Md. pediatrician has advice on the safest activities for vaccinated kids
This holiday season, a local pediatrician is being peppered with questions from parents on protecting their vaccinated children from COVID: Is it safe to get together with loved ones? How can we reduce our risk?
“Every decision you make as a parent is really weighing those risks and benefits. So, indoor activities with masks off are going to be are your highest risk,” said Dr. Christina M. Brown, a pediatrician with Kaiser Permanente in white Marsh, Maryland.
Brown said going to outdoor concerts or parades is a little higher risk if you and your children are closer to others.
“But still, an outdoor concert is going to be lower risk than an indoor concert,” she said.
Higher-risk activities include going to indoor restaurants or participating in contact sports. More extended periods with people outside of the home can also increase risk.
“So, for example, sleepovers are going to be one of your highest risk activities for kids. If you have masks off and prolonged time together, as well as multiple meals together — those are going to be higher risk,” she said.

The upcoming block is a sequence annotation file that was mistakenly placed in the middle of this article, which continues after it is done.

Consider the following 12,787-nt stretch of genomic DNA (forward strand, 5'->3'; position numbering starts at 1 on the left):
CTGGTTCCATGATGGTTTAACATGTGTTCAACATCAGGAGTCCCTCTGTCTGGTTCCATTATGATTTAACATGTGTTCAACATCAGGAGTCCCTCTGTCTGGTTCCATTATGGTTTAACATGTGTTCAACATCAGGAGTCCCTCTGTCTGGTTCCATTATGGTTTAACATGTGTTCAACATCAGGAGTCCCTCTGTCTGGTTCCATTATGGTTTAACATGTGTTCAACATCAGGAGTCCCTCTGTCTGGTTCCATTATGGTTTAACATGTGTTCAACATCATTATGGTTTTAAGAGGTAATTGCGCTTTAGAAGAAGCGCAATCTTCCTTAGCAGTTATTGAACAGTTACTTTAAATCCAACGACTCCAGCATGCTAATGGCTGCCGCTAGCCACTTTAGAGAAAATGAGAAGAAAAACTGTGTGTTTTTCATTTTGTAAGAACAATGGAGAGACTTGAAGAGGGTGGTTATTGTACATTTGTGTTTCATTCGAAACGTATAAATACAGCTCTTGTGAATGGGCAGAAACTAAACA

Some activities considered to be medium risk include cookie decorating, making gingerbread houses or other craft activities, or shopping indoors while wearing a mask.
Brown’s ideas on how families can get together and celebrate safely include visiting outdoor light displays, going to an outdoor Christmas tree farm, spending time outside around a campfire, or taking a walk.
The Centers for Disease Control and Prevention wants everyone eligible to be vaccinated for COVID-19 (five years old and up) and against the traditional flu (six months old and up).
The CDC has not approved children younger than 16 for COVID-19 booster shots after their initial vaccination. Those ages 5 to 15 can receive a two-dose series with a three-week break between shots. They are considered fully immunized two weeks after their second dose.
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While the vaccine is highly effective at preventing COVID-19 and reducing the risk of severe illness and death, there are still breakthrough cases when sick or asymptomatic people might pass on the virus to others unknowingly.
“So we still want to make sure that you’re weighing those risks and benefits in every situation. Wearing your mask when you can, social distancing, hand washing and also testing is extremely important.” Brown said.
Getting tested is vital for anyone with signs or symptoms — even if they’ve been vaccinated.
“You should make sure that you do not have Coronavirus,” Brown said. “At Kaiser Permanente, we have some drive-through testing as well as home test kits that you can do. So everyone should speak with their physician if they have any questions at all about it. That’s what we’re here for.”